Australia’s outdated, unfair and flawed policy on Macedonia is in need of review and innovation if Australia is to become an independent middle power in international relations. Calls for policy innovation have come from a number of sources.
First, the Australian Macedonian community has voiced its concerns through a variety of means such as a peaceful protest in May 2008 in Melbourne attended by at least 20,000 people; and more than 50,000 letters were sent to Prime Minister Kevin Rudd on August 2, 2008 to which no response has been received.
Second, the Rudd Government has ignored the calls made by federal MPs - such as from its own ranks like Ms Jenny George MP and from the opposition, Mr Luke Simpkins MP - for Australia to change its policies on Macedonia’s constitutional name and to bring Australia into line with the rest of the world.
The Rudd Government and the Leader of the Opposition are ignoring the fact that 124 nations, including USA, China, Russia, Canada and the UK, have already recognised the Republic of Macedonia under its constitutional name for ethical, social justice and strategic reasons. They have also largely ignored the concerns of Australian Macedonian citizens who are appalled by Greece’s constant attempts to destroy Macedonian culture, language, identity and civilisation not only in Aegean Macedonia but also in the Republic of Macedonia, in the EU, the UN and here in Australia.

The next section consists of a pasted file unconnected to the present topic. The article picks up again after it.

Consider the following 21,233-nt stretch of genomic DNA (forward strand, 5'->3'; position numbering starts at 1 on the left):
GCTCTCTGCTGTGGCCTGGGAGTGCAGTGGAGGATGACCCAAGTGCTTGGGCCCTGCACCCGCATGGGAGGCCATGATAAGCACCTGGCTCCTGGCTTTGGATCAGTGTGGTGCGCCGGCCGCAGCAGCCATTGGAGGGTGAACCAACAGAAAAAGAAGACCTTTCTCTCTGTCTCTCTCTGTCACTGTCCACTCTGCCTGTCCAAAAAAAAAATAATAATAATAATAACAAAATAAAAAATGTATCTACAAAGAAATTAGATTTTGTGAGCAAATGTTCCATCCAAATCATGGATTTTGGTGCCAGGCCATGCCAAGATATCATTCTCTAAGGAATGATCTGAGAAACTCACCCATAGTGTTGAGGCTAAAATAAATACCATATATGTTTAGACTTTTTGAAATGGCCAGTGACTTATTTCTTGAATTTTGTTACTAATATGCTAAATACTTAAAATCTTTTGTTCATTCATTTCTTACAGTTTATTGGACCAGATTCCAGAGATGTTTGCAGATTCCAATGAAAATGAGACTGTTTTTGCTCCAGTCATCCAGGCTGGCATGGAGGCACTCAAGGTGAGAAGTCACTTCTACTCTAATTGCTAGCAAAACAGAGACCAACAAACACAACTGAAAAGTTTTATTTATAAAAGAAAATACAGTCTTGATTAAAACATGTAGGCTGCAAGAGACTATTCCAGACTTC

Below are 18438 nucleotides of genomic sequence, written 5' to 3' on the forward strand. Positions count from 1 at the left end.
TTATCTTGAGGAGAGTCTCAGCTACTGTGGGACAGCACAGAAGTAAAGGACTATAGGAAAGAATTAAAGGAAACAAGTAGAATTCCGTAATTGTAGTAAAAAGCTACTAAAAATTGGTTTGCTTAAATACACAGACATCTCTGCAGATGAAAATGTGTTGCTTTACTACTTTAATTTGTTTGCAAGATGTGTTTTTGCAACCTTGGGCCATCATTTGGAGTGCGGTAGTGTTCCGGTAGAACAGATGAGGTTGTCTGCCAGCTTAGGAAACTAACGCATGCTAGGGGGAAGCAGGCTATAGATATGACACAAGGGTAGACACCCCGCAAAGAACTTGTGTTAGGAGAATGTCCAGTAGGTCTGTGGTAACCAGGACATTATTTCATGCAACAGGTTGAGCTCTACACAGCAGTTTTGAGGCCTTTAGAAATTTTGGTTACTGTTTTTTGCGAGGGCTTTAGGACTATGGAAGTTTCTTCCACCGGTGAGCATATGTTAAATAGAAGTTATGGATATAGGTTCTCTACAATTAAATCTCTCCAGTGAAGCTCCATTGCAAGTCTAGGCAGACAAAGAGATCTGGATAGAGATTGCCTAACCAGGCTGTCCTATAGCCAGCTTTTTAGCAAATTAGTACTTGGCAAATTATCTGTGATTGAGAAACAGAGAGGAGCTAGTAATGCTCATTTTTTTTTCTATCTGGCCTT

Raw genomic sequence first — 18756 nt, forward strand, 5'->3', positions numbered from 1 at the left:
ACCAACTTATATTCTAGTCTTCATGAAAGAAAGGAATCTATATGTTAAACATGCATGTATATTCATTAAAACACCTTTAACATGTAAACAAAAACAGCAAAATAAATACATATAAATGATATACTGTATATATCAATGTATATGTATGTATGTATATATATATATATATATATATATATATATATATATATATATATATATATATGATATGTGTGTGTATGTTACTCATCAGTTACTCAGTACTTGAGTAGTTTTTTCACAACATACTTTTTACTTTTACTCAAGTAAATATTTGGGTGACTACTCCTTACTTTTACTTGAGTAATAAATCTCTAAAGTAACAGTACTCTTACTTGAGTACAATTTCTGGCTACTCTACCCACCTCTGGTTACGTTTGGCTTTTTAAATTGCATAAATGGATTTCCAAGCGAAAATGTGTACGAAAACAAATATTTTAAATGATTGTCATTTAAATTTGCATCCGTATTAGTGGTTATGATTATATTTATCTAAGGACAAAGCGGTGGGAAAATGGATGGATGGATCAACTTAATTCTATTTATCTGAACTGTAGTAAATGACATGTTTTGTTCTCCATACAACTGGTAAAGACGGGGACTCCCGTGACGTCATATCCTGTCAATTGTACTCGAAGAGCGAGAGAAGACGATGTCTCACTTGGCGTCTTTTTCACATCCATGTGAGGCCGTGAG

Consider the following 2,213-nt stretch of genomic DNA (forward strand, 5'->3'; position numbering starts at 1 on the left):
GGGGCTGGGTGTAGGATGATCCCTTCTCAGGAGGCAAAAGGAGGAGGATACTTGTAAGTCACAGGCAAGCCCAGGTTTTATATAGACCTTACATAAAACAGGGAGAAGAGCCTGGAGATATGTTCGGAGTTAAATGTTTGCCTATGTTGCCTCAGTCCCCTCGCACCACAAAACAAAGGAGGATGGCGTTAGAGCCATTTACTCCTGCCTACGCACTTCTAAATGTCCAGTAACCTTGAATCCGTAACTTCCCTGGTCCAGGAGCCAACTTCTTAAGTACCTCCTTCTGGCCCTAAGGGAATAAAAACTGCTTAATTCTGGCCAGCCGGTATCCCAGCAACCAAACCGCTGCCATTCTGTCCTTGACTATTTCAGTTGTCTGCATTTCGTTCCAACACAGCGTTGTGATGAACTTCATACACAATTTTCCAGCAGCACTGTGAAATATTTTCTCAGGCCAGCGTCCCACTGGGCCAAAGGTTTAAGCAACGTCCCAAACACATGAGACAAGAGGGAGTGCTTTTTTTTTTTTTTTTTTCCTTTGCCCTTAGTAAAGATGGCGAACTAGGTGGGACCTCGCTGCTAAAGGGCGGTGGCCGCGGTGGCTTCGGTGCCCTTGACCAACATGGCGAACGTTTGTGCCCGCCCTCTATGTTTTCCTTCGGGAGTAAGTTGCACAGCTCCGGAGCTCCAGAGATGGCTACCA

Funded by the Greek government budget and various foundations, the ultra-nationalistic Greek lobby has pursued a destabilising foreign policy which is now the single biggest impediment to any sensible EU, UN or Australian policy on Macedonia and its people, including the diaspora.
The Rudd Government, like previous federal and state governments, has allowed the Greek lobby to dictate Australian foreign policy on Macedonia in return for votes and other promises.
The Australian political system, the mainstream media and leading foreign policy think tanks have collectively failed to scrutinise the unsubstantiated propaganda of the Greek lobby. They have also failed to analyse and assess the damage that this flawed policy is having on Australia’s international image and reputation as a serious and independent player especially in regional peace and stability and human rights protection.